The main problem is that not many developers are working on Polkadot.js. Furthermore, the need and demand for this tool are growing.
Canvas UI (Parity)
Substrate Contracts UI is a React.js application for testing WASM smart contracts deployment and interaction on compatible Substrate blockchains. It was created by the Parity team too. Currently works only with smart contracts written in ink! but should support similar smart contract languages in the near future.
In order to deploy a smart contract, you have to run a local Substrate Contracts Node.
Btw, Support for Canvas Testnet and other smart contract chains coming soon.
ink!- an extension of the Rust programming language, is what allows developers to write smart contracts for blockchains that utilize the Contracts pallet.
You can use any language to build a smart contract. In the final, it should be compiled into WASM and deployed to the network. The contract pallet is agnostic to language, so you only need to call its methods. It can be done in a raw way like in Solana, GEAR, where you call each method. ink! provides developer-friendly Rust-like language to simplify the development and hide the raw implementation under the hood. It provides useful abstraction and defines rules on how to develop a contract and how to interact with other contracts. It aims to save developers time by removing redundant code.
Finally, let’s talk about OpenBrush. More than 9 months ago, we created OpenBrush with a mission to foster ink! and WASM development and adoption. The mission of this project is to make ink! usable and facilitate WASM ecosystem adoption. Here are some key statements related to OpenBrush.
- OpenBrush is a library for secure smart contract development on ink!
- We know that — OpenBrush should serve as a starting point for every developer entering a Polkadot(ink!) ecosystem.
- In addition to having a standard implementation, Openbrush has macros to simplify and abstract up applications(smart contracts) development.
This project is important to us as it’s our strategic Supecolony goal to accelerate Polkadot ecosystem development. Applications on Ink! are a considerable part of it. From our side, we’ve already made a huge contribution to WASM, ink!
We’re planning to continue to do that — together with the Astar Network team. Astar is a multi-chain smart contract platform that supports multiple blockchains and virtual machines. They are WASM believers, and together, we will make it usable. On AmsterDOT, only Supercolony & Astar were talking about the importance of WASM. We promise you that lots of new WASM-addicted people and projects will appear in the Dotsama ecosystem in the nearest time.
- Our team created the first accepted Polkadot Standard for fungible tokens targeting Substrate based blockchains. (PSP22 — analog of ERC20).
- Also, we are integrating contracts with XCM in order to have all the benefits of Substrate in WASM!
- OpenBrush provides tools and documentation to improve the development experience. For example, modifiers, like in Solidity, wrap around the traits to simplify cross-contact communication. Or Documentation with the description of how to better start development, how to better organize your project, and so on.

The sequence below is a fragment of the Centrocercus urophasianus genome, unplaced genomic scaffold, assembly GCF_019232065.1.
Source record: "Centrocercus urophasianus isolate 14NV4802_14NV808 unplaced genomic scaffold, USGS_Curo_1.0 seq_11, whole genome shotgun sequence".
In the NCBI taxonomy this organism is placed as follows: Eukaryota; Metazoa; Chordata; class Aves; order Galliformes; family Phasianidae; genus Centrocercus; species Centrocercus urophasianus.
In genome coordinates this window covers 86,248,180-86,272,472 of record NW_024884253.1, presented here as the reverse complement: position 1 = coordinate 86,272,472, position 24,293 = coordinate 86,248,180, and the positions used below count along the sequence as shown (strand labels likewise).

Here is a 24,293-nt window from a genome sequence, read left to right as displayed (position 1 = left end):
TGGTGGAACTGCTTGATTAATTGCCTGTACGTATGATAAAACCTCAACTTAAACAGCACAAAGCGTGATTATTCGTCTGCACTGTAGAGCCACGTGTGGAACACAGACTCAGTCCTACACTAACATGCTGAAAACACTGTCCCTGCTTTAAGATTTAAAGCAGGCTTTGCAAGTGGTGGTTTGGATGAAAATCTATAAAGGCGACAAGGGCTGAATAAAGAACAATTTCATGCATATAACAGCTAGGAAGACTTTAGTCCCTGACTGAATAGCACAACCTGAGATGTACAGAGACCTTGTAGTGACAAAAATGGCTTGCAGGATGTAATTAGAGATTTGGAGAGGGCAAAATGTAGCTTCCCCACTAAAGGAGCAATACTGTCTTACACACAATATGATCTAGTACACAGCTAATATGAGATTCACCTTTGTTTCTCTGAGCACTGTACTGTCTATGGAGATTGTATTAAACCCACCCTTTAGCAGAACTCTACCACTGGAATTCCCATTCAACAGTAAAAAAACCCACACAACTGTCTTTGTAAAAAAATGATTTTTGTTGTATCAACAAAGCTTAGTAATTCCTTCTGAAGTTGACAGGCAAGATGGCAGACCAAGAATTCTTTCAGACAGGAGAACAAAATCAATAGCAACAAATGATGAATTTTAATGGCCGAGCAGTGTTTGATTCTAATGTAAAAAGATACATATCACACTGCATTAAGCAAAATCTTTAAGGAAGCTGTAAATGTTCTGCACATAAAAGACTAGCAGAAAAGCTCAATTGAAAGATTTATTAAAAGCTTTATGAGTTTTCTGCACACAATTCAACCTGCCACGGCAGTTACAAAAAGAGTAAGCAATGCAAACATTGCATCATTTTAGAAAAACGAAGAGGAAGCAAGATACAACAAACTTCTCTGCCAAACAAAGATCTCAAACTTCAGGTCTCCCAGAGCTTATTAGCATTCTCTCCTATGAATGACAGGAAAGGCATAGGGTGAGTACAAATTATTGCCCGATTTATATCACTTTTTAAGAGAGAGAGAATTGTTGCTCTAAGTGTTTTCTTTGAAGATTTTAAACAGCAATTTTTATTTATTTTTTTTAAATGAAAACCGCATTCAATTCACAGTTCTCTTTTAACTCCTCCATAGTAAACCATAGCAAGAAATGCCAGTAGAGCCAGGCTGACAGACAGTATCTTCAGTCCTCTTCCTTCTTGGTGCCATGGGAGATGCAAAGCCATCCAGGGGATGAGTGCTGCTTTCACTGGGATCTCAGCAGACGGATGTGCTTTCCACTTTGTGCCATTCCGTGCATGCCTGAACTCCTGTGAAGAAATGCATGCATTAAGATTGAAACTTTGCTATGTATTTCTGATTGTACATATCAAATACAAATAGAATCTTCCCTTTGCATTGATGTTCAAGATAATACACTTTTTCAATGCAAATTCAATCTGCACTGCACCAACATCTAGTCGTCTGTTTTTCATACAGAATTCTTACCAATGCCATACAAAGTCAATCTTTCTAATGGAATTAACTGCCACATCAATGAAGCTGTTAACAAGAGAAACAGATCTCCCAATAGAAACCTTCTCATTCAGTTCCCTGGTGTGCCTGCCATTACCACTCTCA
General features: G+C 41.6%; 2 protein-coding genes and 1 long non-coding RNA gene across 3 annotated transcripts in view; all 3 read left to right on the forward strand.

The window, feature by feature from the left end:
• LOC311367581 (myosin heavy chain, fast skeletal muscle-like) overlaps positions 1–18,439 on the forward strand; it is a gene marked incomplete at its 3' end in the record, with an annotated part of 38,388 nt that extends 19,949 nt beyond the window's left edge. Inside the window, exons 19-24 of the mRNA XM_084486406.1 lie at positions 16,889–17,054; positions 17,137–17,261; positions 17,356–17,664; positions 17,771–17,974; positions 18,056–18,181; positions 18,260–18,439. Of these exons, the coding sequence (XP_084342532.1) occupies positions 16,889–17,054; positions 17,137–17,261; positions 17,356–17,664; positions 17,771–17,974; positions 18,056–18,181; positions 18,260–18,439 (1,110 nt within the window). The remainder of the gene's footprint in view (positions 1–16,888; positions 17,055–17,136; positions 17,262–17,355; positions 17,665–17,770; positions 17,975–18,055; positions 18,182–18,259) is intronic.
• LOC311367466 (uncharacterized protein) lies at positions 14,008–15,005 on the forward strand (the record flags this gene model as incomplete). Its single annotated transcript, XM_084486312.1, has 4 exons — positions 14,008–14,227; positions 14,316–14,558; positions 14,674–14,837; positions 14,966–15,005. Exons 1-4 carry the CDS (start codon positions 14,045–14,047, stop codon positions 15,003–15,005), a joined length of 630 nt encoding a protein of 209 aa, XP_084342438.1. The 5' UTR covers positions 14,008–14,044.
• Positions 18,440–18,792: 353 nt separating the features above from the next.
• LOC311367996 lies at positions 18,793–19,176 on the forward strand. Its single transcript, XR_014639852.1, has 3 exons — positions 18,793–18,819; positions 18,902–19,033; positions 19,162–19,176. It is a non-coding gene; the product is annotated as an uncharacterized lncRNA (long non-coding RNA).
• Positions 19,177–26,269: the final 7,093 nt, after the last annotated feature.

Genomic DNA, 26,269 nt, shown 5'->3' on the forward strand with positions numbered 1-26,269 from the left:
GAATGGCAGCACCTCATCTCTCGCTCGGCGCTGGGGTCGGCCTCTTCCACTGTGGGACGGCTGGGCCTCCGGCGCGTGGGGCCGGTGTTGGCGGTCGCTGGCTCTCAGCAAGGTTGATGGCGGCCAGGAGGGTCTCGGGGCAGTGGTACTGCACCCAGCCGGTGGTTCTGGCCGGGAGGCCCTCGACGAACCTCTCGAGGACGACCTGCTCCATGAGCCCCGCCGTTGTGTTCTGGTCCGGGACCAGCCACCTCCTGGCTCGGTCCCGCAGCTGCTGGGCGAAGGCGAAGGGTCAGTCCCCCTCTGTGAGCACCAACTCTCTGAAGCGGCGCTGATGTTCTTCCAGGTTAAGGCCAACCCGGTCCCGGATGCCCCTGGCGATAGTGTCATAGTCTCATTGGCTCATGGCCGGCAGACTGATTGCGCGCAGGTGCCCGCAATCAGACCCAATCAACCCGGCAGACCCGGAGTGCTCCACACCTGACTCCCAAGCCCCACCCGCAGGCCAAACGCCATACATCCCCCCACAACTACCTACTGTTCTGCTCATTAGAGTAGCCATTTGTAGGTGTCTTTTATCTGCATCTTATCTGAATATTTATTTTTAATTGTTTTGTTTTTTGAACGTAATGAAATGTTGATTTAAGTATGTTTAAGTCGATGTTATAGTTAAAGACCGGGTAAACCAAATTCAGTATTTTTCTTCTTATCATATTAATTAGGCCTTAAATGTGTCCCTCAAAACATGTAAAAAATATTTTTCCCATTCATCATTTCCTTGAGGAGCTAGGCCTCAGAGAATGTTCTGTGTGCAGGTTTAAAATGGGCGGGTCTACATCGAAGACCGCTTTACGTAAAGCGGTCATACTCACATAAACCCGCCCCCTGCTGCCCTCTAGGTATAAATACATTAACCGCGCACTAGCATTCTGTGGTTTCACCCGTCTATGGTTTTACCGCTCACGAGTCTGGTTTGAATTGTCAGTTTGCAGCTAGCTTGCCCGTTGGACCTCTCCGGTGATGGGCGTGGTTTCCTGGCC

- We have the final vision for the development of smart contracts and not all ideas can be done on the OpenBrush level, so it requires the changes on ink! level — and we do it step by step to success.
We are working in all directions to simplify the development and adaptation of Solidity developers. The documentation will cover all popular topics with examples in the code and tests. Here is the thing — you could start the development of a smart contract really easily with OpenBrush using!
To sum it up, It is a lack of existing tools in the Polkadot ecosystem. We don’t have tools like Sol2Ink (simple compiler from Solidity to ink!) or Indexer( Event indexer for DApp to create a proper UI). Supercolony will lead the creation of the Infrastructure Alliance of tools — with good/useful tools for smart contracts development.
You know — the Crypto world is very volatile, one day, you are a winner, next day, you are a loser because the situation on the market has drastically changed. Typically, this forces on project teams too by inclining to cover some holes with tactical solutions. The current blockchain engineering market is overfilled with the Solidity developers who use EVM. However, there was WASM introduced as a competitor in blockchain technologies.
But beyond, it`s not enough to know some languages and use tools. You need to understand what is going on in the ecosystem, what is the hottest things and just be “in trend”. To keep moving the ecosystem forward and make the first step in Infrastructure Alliance building, Supercolony is pioneering The First Virtual WASM Conference. The one-day virtual event, 31 May, free registration. Our goal is to create a future of WASM in WEB3.0 by making it the starting point for business in the Polkadot ecosystem. It will accelerate main WASM stakeholders and key players in the whole ecosystem to discuss hot questions about WASM and ink!, and determine the vector of ecosystem development. Conference attendees will help grow the ecosystem by resolving pertinent issues, accelerating innovation, and attracting more top talent to the Polkadot.
This conference aimed to accelerate main stakeholders and key players in the whole ecosystem to discuss hot questions like — “Why WASM is the base layer of decentralized application development.”, “Why WebAssembly Matters in Polkadot”, “Future of the smart contracts», and more exciting things! We will cover everything that was covered today, but more and more deeply way. We aim to develop the Polkadot ecosystem further.
Moreover, we believe that the attendees could help grow the ecosystem by resolving relevant issues, accelerating innovation, and attracting more top talent to the Polkadot ecosystem. Also, I strive for each participant to understand why it is essential to develop the ecosystem in this direction. At the conference, you understand why you will be left “overboard” without going to WASM!
That’s why it was vital for us to continue our work and make the WASM Conference as significant as possible. And we continued to do our work. Here is the line — WASM is not just about the future, decentralization, and web3.0 — it’s about a new, honest and fair world.
Supercolony and I personally want to push everything related to WASM and bring the future (especially WASM) to the Web3.0 world.
Personal Contact 🦦
Market Growth Lead, Supercolony
About Supercolony 🪐
Supercolony is a venture studio dedicated to converting business ideas into successful high-level companies, leading the development processes, improving and strengthening business models, and increasing market capitalization. Supercolony’s goal is ecosystem creation, taking leadership in moving the market forward, creating the vector of ecosystem development, and making the entrance points for businesses more accessible.
Our main mission is to make blockchain usable for everyone.